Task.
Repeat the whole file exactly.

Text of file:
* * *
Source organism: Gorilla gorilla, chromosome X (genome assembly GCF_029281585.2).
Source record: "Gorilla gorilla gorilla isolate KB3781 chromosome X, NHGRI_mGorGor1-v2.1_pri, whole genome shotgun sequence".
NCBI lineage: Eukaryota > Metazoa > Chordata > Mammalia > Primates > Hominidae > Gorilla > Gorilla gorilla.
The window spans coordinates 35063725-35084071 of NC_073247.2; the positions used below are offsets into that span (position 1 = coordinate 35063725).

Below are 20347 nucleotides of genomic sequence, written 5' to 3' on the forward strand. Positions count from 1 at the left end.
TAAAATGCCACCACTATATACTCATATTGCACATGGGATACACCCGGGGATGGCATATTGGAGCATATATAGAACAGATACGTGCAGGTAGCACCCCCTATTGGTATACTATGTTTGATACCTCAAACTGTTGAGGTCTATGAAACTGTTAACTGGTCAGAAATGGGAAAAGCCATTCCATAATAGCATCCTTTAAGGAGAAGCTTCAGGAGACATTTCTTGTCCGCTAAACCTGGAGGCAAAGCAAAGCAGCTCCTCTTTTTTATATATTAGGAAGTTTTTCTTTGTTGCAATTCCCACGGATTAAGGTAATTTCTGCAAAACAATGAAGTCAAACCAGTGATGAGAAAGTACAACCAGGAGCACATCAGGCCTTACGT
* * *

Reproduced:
Source organism: Gorilla gorilla, chromosome X (genome assembly GCF_029281585.2).
Source record: "Gorilla gorilla gorilla isolate KB3781 chromosome X, NHGRI_mGorGor1-v2.1_pri, whole genome shotgun sequence".
NCBI lineage: Eukaryota > Metazoa > Chordata > Mammalia > Primates > Hominidae > Gorilla > Gorilla gorilla.
The window spans coordinates 35063725-35084071 of NC_073247.2; the positions used below are offsets into that span (position 1 = coordinate 35063725).

Below are 20347 nucleotides of genomic sequence, written 5' to 3' on the forward strand. Positions count from 1 at the left end.
TAAAATGCCACCACTATATACTCATATTGCACATGGGATACACCCGGGGATGGCATATTGGAGCATATATAGAACAGATACGTGCAGGTAGCACCCCCTATTGGTATACTATGTTTGATACCTCAAACTGTTGAGGTCTATGAAACTGTTAACTGGTCAGAAATGGGAAAAGCCATTCCATAATAGCATCCTTTAAGGAGAAGCTTCAGGAGACATTTCTTGTCCGCTAAACCTGGAGGCAAAGCAAAGCAGCTCCTCTTTTTTATATATTAGGAAGTTTTTCTTTGTTGCAATTCCCACGGATTAAGGTAATTTCTGCAAAACAATGAAGTCAAACCAGTGATGAGAAAGTACAACCAGGAGCACATCAGGCCTTACGT